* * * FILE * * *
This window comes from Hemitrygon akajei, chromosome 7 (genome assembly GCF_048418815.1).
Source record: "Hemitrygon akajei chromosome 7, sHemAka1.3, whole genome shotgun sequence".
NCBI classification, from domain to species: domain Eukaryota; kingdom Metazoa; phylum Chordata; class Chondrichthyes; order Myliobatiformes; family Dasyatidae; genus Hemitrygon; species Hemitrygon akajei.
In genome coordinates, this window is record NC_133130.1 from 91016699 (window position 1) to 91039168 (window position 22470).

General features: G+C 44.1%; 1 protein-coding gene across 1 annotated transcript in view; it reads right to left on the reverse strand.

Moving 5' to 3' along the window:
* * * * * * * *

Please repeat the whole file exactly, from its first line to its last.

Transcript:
This window comes from Hemitrygon akajei, chromosome 7 (genome assembly GCF_048418815.1).
Source record: "Hemitrygon akajei chromosome 7, sHemAka1.3, whole genome shotgun sequence".
NCBI classification, from domain to species: domain Eukaryota; kingdom Metazoa; phylum Chordata; class Chondrichthyes; order Myliobatiformes; family Dasyatidae; genus Hemitrygon; species Hemitrygon akajei.
In genome coordinates, this window is record NC_133130.1 from 91016699 (window position 1) to 91039168 (window position 22470).

General features: G+C 44.1%; 1 protein-coding gene across 1 annotated transcript in view; it reads right to left on the reverse strand.

Moving 5' to 3' along the window: